Free Credit Freezes Coming for All U.S. Consumers

Congress moves to respond to massive Equifax hack with a national standard for credit freezes

Congress, in response to the massive Equifax data breach, is on track to approve a measure that would require credit-reporting firms to offer consumers freezes on their credit reports at no cost. Photo: wise/epa-efe/rex/shutterstock/EPA/Shutterstock

By Lalita Clozel and AnnaMaria Andriotis
March 8, 2018 5:30 a.m. ET

WASHINGTON—Consumers are on track to get one thing from Congress in response to last year’s massive Equifax Inc. EFX 0.18% hack: free freezes of their data held by the credit-reporting companies.

The bipartisan agreement, set to be approved in the Senate by next week as part of a broader banking bill, would require credit-reporting companies to let consumers block access to their credit reports to potential lenders without paying a fee. Freezing access to credit data is a crucial measure consumers can take if they want to protect themselves from identity theft.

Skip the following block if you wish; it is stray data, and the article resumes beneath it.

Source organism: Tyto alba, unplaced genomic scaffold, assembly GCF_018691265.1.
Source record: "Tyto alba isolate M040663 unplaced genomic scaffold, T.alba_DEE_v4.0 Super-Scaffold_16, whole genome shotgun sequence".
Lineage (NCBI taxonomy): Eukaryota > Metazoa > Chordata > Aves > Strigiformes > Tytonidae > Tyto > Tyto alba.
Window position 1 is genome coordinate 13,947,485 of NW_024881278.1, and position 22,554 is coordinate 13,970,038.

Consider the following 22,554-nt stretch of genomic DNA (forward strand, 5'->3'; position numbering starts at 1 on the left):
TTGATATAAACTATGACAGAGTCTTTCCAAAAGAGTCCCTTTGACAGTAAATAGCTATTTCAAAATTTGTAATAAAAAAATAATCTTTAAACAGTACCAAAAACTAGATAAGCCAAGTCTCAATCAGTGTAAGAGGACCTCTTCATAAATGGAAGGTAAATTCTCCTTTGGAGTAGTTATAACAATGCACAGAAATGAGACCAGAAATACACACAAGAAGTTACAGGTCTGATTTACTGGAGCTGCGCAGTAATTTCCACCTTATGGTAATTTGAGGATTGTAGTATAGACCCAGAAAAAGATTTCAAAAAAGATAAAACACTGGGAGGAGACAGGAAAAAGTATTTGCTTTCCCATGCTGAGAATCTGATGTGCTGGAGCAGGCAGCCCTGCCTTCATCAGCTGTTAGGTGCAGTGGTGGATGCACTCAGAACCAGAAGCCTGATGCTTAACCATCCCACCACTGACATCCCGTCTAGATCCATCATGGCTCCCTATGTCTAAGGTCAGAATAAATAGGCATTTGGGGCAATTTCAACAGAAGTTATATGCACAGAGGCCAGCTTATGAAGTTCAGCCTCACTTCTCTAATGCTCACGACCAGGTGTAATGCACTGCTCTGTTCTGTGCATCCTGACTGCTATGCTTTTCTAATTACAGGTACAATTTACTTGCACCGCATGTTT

Credit-reporting firms are mixed about the measure, which would erode a source of revenue, while consumer advocates worry it doesn’t go far enough to give people more control over their data.

The provision would set a single national standard for credit freezes. Currently, 42 states allow credit-reporting firms to charge for the service unless an individual was a victim of identity theft. Eight states and the District of Columbia mandate waiver of the fees under all circumstances.

Fee Block